When Vinny began his junior season without a starting spot, his regular calls home took on more urgency. Vin and Vinny still talk on the phone five, sometimes six, times a week. "When I call after a game, I'm surprised if the phone rings twice before someone picks up," Vinny says. During those dark days in the fall of 1986, the telephone was Vinny's lifeline. "My dad knew how much I worked and cared and wanted to play," Vinny says. "He didn't want me to get to that low point and get mad and give up."
Vin was patient, reassuring. Peg, however, had difficulty with such long-distance uncertainty. "When he wasn't playing, I got more down than Vinny did," she says. "We couldn't have people over when a game was on TV because I'd cry watching, thinking I had a brokenhearted kid 700 miles away. But over the phone it was always, 'I'm fine.' "
So Peg went to Raleigh for a face-to-face conversation. "I like to pose things so he knows he can tell me the worst," she says. "I took Vinny to lunch and said flat out, 'You must really hate Coach Valvano.' I never expected the kind of maturity that came back. He said, 'Ma, how could you ever say that? I'm learning so much from him.' And the Georgia Tech game came right after our lunch."
The Georgia Tech game. A Georgia Tech game had long ago been Vince's undoing. Now, on a Saturday night 26 years later, Vinny came off the bench to play 32 minutes, shut down the Yellow Jackets' Bruce Dalrymple and sink two free throws for the Wolfpack's last points in a 63-62 victory. He would never go back to the bench.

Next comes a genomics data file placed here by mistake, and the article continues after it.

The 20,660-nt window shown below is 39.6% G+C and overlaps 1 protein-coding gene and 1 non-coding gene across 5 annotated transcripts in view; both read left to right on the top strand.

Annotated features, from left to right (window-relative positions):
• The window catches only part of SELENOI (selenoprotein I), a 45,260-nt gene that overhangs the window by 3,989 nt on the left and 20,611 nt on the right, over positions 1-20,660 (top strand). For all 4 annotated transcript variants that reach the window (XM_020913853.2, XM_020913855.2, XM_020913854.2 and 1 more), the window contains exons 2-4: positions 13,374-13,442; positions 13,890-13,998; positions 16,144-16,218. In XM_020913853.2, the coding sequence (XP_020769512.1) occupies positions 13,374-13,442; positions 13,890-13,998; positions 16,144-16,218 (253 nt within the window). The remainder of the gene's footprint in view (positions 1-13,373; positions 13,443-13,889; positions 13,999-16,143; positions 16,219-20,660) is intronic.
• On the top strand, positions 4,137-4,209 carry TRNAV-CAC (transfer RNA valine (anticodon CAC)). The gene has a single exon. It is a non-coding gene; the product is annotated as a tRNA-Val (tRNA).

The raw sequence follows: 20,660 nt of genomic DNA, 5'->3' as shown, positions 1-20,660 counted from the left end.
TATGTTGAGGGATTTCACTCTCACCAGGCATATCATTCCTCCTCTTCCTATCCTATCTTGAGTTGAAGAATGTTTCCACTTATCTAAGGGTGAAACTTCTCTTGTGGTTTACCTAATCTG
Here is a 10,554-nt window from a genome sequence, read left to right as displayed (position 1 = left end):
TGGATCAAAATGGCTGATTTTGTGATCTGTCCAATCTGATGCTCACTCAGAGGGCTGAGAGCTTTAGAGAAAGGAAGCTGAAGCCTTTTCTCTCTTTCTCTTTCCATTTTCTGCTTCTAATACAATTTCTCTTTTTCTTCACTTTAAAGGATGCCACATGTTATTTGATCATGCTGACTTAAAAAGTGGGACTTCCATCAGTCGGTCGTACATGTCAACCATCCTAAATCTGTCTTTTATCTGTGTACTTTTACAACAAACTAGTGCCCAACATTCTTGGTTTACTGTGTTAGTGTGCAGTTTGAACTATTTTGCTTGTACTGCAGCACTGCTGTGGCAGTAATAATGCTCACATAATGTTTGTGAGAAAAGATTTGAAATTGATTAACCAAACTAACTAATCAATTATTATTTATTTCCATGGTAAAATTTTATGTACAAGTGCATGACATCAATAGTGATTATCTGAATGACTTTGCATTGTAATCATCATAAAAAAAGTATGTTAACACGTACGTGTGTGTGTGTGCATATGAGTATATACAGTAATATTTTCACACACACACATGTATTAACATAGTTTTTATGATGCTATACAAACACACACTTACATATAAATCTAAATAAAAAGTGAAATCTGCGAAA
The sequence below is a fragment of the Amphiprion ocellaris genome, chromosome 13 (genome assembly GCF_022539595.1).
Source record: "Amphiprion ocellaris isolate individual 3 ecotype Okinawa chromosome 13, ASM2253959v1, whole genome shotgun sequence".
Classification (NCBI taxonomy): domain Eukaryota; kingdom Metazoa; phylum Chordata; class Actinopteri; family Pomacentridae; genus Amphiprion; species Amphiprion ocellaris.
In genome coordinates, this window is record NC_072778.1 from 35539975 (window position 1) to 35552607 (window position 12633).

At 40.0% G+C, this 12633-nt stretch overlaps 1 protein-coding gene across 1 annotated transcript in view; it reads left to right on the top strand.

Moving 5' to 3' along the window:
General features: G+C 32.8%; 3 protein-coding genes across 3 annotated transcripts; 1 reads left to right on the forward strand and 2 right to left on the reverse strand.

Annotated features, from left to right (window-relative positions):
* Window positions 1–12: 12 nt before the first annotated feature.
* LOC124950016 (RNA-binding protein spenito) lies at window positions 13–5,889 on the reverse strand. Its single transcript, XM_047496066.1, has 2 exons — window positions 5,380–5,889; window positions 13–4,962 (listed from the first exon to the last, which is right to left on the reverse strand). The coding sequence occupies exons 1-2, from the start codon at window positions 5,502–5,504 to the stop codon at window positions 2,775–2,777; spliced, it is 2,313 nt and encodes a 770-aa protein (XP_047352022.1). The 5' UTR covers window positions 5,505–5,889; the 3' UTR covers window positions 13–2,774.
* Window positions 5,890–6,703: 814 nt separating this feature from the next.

A measure of someone's character, Valvano likes to say, is the amount of disappointment it takes to discourage him. "Vinny never had a complaint for me," Valvano says. "When he'd come by my office, it was to ask what he could do to get better. When I told him to work on his upper-body strength, he became a weight-room junkie. Coaches don't decide who plays. Players decide. In no way is it a personal thing, but a kid can always fall back on that. To a kid, it can't possibly be that he hasn't put the effort in, or adjusted his attitude, or waited his turn. But Vinny accepted what I said as true instead of fighting with me."
Lebo is clinging to Vinny defensively, and Vinny remembers a play from earlier in the game. He had been dribbling left of the foul circle—right about here, in fact—when he had stopped and then continued hard to his left again, toward the baseline. Lebo had fouled him. I'll try it again, Vinny decides. I'll go left and dare Lebo to foul me.